Harvest hit so hard last month because I had read nothing else like it; the story it told of rogue doctors drugging and harvesting doomed individuals of their organs was utterly unique, as was the way in which it was drawn and written by Lorimer and Liberman respectively. That freshness though was never going to be there to carry this follow-up issue; not through any fault of the two creators but just because that is how the world works, you can never go home again nor do you ever get a second first time ( unless you’re Saga). So I was a little worried, now that the characters and concept of the book were solidly set in stone would the experience of the second issue be anywhere near as impactful as the first?
The answer to that question changes depending on what you term impact. The medical violence that shocked me the most in the first issue is mostly gone – there is one such scene but to describe it would spoil something – in its place though is potent but much more standard shocking fare; splash panels of sex and a macguyverred explosion. The kid that appeared in the final shot of the first issue doesn’t just disappear when Dan wakes as I thought he would, a flash of a past family perhaps, but instead stays around and speaks to him, swearing on occasion. It’s weird, it’s shocking, it has an impact but none of it quite on the same level; I think perhaps because the story itself is a lot safer this time around.
This sophomore issue in the five part series cements the concept and characters that were only hinted at in the first comic: Dr.Dale is a down and out surgeon recruited to rend organs from the bodies of the poor for the benefit of the rich, a life that he doesn’t seem overly pleased to be a part of, thus the constant referencing of ‘revenge’ in the promotional material. This issue then plays a lot like one would imagine that the first should have; we need this re-introduction to the world now not because we don’t remember the original one, or because it was too complex for a single comic but because the first issue had a different set of priorities and thus spent the majority of its time relaying events of the past and future rather than those of the present.
While it was one of the things that worked most for me in the first issue I was not as convinced by the choppy storytelling this time around. We leap from scene to scene, setting to setting and time to time almost once a page and it’s really a bit much; at this stage the narrative loses as much as it gains from non-linearity. If it wasn’t for the clear and distinguishing art style of Colin Lorimer then I’m not sure how well I would have been able to follow the story, or if I could have at all. Thankfully then his settings are detailed and striking enough to shout their uses and his characters’ faces expressive enough to fill in any blanks left by the script; he keeps us in the loop.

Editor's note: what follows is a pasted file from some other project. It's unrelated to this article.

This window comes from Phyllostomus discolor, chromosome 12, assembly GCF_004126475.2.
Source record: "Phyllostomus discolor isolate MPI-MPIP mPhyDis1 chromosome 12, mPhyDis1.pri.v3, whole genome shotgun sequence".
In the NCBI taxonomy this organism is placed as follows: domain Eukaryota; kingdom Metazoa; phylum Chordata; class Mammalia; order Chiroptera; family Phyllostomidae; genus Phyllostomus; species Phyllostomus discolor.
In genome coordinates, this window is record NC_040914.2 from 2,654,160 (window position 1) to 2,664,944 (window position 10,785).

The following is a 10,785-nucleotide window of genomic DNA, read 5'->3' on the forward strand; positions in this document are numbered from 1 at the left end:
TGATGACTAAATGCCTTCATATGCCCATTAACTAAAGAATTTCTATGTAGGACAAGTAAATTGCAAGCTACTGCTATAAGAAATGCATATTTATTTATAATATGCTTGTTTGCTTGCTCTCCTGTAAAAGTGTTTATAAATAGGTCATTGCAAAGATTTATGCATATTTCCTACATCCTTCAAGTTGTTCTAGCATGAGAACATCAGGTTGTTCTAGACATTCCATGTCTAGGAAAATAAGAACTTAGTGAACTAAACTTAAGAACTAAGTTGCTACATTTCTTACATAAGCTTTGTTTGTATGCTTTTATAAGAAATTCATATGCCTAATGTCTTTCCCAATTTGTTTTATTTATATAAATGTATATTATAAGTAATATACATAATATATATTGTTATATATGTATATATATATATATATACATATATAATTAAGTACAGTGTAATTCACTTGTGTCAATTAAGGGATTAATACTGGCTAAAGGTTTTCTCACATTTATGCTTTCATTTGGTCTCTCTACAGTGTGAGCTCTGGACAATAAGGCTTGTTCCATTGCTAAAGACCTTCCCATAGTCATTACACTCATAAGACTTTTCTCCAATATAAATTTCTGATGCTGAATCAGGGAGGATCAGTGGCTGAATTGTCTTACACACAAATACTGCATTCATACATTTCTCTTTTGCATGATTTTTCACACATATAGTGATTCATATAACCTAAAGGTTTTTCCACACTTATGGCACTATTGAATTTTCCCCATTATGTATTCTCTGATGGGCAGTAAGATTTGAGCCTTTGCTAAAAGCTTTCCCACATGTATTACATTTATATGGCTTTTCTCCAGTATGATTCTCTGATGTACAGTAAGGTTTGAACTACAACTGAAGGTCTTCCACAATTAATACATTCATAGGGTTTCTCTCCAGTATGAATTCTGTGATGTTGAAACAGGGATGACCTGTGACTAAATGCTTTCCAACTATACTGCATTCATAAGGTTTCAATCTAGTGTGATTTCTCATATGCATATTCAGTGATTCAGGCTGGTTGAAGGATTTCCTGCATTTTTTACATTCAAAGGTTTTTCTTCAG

Another example of Lieberman kicking us out of it, of the comics cohesion issues comes when John Ashcroft makes another appearance, though he isn’t referred to by that name or any of the previous pseudonyms use, no this time they simply call him Bob. Now, I’m not sure if this is a sign my comprehension is suffering or that the book is being needlessly confusing about an arbitrary point within a minor subplot. It could be that there is a point to it, that Lieberman is doing something playful, but until I know what that is I can’t see this as anything but needless overcomplexity.
The pacing of the main plot though is brisk and bluntly to the point: Dr.Dane (a very fun name) learns about the Harvest organization, begins working for them, suspects that something is slightly off about it all, quits in a blaze of glory and begins the attempted revenge that we saw him right in the middle of when we first started the series. I was expecting this to be the end point of the story, that we would slowly work our way back to it, but I see now that we may in fact pass it by the half-way point. This, more than any of the contrived clues, gets me interested in what is still to come; simply knowing that the scope of the story is larger than I expected is exciting. Now I can’t wait to see how just how big.
So while this may have seemed like a mostly negative review know that it’s not, It’s just that I had such high expectations and it failed to meet these, but it still intrigued me plenty. I’m still hooked on Harvest and will be there with blood on when issue three is released. I’m happy with Lorimer’s work and if Lieberman can manage to somehow tie this story together in a way that makes these moments of confusion worthwhile than I will be more than willing to concede to him, but until he does that I have to say what I thought about the story in the moment and in this case that is: It was missing something, kidney perhaps and satisfaction certainly.